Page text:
Personally as long as the dog has appropriate shelter and water, and the fence is made secure so they can't escape I'd rather see a dog allowed the freedom of the yard than be locked in a crate for 9hrs a day, especially a high energy dog like a husky thats likely to drive itself neurotic if cooped up for that length of time, regardless of how much exercise its given before crating!
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Old 12-05-2012, 03:15 PM
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Originally Posted by ruthcatrin View Post
Personally as long as the dog has appropriate shelter and water, and the fence is made secure so they can't escape I'd rather see a dog allowed the freedom of the yard than be locked in a crate for 9hrs a day, especially a high energy dog like a husky thats likely to drive itself neurotic if cooped up for that length of time, regardless of how much exercise its given before crating!
Will add: safe enough neighborhood to not worry about anyone poisoning, feeding, teasing/taunting, or trying to pet your dog; your dog doesn't bark or otherwise annoy the neighborhood or violate codes; and locked to prevent theft or getting loose if someone (service/utilities) leave a gate open.
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Last edited by crock; 12-05-2012 at 03:24 PM.
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Old 12-05-2012, 03:40 PM
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Will add: safe enough neighborhood to not worry about anyone poisoning, feeding, teasing/taunting, or trying to pet your dog; your dog doesn't bark or otherwise annoy the neighborhood or violate codes; and locked to prevent theft or getting loose if someone (service/utilities) leave a gate open.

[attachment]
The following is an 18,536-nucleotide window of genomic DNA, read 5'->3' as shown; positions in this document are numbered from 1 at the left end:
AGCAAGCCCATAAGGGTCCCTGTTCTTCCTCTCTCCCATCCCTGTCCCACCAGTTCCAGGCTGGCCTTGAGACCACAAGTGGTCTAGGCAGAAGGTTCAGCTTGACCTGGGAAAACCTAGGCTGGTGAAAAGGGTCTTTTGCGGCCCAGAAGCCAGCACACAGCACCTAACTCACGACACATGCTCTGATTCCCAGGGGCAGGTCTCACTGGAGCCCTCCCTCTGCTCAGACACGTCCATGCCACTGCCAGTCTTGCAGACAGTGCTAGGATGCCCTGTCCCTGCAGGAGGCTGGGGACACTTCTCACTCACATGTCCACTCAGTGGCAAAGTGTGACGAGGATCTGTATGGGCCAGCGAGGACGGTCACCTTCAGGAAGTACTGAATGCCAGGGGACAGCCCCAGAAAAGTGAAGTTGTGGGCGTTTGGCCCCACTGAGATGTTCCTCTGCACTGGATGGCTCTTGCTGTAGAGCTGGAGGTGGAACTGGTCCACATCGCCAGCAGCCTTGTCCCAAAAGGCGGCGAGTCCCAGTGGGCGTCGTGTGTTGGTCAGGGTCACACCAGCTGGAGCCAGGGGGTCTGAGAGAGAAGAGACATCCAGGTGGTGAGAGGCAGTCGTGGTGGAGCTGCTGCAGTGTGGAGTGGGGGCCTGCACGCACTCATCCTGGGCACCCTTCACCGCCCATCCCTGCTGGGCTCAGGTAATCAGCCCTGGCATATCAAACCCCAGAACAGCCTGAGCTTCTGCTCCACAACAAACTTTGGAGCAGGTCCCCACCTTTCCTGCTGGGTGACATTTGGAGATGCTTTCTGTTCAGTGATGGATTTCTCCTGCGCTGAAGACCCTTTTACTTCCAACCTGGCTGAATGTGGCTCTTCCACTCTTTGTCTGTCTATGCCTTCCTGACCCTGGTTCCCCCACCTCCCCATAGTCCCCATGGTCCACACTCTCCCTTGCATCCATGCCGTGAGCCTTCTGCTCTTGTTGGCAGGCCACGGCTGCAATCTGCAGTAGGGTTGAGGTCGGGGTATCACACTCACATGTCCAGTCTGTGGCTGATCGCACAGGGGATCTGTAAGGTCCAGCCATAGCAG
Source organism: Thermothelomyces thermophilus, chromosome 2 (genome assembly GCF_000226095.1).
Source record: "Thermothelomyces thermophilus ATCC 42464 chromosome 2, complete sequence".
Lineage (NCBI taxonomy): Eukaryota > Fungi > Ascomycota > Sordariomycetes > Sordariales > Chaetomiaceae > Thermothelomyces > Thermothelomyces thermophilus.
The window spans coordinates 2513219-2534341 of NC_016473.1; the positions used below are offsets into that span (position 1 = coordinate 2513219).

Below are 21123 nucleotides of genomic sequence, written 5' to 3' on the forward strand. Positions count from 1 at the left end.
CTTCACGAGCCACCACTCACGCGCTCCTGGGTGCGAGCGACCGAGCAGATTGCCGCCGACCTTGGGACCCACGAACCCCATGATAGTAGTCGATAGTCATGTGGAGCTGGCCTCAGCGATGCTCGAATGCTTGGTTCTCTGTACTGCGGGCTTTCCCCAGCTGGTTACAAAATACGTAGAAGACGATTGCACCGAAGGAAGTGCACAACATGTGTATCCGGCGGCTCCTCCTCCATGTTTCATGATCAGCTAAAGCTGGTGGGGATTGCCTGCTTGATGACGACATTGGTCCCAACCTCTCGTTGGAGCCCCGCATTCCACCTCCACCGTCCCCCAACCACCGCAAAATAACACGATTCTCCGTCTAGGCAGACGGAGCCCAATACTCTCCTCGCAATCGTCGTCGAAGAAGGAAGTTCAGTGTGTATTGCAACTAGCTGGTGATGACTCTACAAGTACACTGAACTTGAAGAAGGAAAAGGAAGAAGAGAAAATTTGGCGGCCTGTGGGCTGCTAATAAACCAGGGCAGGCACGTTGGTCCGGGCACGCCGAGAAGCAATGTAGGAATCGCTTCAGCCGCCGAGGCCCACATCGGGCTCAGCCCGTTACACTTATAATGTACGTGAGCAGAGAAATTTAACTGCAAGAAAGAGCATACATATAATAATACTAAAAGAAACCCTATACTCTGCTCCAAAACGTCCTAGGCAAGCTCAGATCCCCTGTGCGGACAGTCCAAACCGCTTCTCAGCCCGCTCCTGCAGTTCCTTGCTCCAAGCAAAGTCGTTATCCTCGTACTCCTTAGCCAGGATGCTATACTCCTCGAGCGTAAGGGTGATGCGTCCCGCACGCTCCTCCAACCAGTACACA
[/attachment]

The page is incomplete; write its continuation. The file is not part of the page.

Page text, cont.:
Points that have to be considered!
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Old 12-05-2012, 04:15 PM
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I use a hot wire at the bottom and top of the fence. It keeps a whole herd of high energy, jumping malinois safely inside, and any unsafe critters and wander lust intact male farm dogs from entering. Works wonderful, can't remember the last time one was actually shocked by it. The dogs are much happier and more sane, by having the freedom to run and play when I am gone or at work than being crated.
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Old 12-05-2012, 04:58 PM
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I work from 8-5 so yup, they're outside at least 9 hours. If we go out to eat after work they are outside even longer. I can't imagine how bad it would be for their joints to be kenneled M-F for that long their entire lives.